I see absolutely no reason why any given additional water molecule cannot land in an energetically unfavourable position. Besides, if low energy considerations were a driving force, snowflakes would be approximately spherical.

So, what's really going on? How can a bump at A create an attractive force at a distant B?

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    $\begingroup$ It appears, after analyzing the various answers, that the "causality" you are looking for, is the photographer! By him/her "selecting" the most symmetrical flake to photograph, causes the rest of us to believe that "all" snow flakes are "highly" symmetrical, naturally. $\endgroup$ – Guill Jan 14 '15 at 22:27
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    $\begingroup$ I get that selection is happening, but brief calculations make me skeptical. Suppose we divide each of the main arms on my sketch into 10 segments, all points within each section being "equivalent" for the purposes of symmetry. The secondary arms have 10 candidate attachment points, and positing one secondary arm on each side of each main arm, gives $10^{12}$ permutations of even this basic shape. Did someone really search through that many to find the one in the photo? $\endgroup$ – spraff Jan 17 '15 at 11:32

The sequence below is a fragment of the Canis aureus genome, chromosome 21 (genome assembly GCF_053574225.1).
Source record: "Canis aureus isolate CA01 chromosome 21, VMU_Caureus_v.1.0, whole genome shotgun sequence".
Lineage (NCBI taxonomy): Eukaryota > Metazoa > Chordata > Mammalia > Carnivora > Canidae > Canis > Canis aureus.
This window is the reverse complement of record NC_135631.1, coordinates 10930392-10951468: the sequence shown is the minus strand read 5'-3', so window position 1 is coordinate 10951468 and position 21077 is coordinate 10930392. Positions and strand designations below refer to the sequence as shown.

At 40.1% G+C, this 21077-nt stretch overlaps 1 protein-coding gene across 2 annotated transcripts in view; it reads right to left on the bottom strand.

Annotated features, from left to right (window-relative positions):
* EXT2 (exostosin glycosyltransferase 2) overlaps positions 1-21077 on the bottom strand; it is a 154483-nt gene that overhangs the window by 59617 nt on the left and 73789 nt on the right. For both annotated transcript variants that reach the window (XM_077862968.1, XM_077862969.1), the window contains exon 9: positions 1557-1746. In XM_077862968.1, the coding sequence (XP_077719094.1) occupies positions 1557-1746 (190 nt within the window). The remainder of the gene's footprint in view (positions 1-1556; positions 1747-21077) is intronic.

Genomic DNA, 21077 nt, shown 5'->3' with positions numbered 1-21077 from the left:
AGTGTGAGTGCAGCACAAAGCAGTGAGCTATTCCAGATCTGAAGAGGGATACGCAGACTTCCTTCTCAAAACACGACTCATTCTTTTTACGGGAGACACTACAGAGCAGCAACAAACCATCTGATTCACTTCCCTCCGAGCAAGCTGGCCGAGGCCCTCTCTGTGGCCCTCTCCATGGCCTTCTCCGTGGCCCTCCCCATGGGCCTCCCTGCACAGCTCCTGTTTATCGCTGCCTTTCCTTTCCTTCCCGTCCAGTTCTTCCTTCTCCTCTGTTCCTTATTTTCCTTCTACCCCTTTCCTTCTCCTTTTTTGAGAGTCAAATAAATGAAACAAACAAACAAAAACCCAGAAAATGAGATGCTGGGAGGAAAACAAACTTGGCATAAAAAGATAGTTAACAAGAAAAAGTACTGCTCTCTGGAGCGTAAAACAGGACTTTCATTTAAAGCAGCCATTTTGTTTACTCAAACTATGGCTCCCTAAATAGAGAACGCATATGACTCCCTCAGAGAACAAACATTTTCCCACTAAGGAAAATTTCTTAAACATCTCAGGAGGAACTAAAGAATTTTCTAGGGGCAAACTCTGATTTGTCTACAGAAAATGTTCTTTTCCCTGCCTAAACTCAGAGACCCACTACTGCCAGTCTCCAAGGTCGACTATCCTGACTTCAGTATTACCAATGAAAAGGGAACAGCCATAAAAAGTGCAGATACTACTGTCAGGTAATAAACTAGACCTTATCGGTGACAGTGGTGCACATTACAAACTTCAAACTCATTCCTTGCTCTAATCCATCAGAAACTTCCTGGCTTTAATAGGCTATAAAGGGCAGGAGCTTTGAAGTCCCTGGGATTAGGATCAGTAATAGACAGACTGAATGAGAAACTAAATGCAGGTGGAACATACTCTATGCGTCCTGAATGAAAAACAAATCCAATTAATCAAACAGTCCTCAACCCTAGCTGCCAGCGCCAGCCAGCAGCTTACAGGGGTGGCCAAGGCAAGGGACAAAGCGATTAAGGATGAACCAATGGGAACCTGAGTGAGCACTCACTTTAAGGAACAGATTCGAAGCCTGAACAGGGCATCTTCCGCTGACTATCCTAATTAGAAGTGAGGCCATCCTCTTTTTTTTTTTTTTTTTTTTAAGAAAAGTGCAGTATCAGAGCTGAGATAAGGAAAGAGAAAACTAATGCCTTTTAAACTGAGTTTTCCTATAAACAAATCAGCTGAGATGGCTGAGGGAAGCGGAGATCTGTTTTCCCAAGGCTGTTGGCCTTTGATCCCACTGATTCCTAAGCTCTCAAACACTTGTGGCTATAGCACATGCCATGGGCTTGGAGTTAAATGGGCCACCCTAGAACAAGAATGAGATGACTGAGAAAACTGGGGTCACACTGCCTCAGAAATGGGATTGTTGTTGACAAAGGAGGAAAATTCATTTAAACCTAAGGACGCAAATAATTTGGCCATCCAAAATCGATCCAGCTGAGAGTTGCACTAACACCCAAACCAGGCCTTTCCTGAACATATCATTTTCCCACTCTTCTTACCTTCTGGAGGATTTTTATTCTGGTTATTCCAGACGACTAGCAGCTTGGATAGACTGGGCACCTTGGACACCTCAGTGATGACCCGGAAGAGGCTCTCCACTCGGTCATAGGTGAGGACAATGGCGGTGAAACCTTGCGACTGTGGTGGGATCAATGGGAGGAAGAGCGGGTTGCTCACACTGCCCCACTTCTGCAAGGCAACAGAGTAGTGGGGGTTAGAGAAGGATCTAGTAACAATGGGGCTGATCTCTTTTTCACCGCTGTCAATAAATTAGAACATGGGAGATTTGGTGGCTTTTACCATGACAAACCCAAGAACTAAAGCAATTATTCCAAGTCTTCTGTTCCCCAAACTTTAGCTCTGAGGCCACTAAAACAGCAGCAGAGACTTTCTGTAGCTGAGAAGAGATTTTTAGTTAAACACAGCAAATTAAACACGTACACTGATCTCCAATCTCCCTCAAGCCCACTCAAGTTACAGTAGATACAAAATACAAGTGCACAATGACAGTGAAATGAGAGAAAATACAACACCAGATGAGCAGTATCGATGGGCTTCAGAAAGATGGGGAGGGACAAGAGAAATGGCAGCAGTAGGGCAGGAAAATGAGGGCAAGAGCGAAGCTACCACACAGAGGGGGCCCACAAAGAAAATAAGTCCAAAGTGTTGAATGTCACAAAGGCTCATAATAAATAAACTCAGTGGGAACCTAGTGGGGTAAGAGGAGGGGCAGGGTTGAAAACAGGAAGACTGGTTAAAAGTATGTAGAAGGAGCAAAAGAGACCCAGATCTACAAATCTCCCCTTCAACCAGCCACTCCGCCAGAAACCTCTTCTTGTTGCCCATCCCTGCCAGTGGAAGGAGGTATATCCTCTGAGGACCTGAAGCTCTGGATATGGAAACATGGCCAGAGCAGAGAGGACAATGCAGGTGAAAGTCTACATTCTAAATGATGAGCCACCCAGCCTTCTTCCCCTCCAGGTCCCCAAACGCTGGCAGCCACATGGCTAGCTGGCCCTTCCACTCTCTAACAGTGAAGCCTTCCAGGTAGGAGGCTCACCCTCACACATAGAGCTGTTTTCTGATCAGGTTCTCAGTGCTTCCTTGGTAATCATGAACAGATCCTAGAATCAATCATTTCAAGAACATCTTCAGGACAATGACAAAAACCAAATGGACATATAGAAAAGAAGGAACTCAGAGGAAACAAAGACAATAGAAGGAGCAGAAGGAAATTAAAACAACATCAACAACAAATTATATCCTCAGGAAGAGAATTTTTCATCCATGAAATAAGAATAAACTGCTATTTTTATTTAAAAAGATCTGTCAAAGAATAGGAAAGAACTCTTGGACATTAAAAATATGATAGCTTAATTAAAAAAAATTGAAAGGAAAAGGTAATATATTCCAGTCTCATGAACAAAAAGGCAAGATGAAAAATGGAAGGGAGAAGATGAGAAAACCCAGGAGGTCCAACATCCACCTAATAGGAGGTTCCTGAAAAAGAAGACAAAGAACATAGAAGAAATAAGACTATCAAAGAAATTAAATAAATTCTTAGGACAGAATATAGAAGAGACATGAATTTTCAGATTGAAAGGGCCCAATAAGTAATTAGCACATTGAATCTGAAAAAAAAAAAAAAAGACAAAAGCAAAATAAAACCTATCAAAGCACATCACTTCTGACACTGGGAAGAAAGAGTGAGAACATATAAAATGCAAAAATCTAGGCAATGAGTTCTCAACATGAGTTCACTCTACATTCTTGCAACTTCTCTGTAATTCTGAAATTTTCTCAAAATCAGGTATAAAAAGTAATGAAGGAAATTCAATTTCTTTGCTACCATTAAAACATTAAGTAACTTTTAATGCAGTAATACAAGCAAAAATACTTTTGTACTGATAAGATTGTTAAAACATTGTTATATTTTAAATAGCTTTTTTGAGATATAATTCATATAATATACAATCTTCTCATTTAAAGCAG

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Broadly speaking, the reason why a snowflake forms a flat crystal with 6-fold symmetry (as opposed to a sphere) is due to a combination of the underlying symmetry (order) of the ice crystal and a dynamic instability (chaos) resulting from the non-linear phenomena of solidification and dendrite formation as a function of temperature and humidity variations in the atmospheric clouds.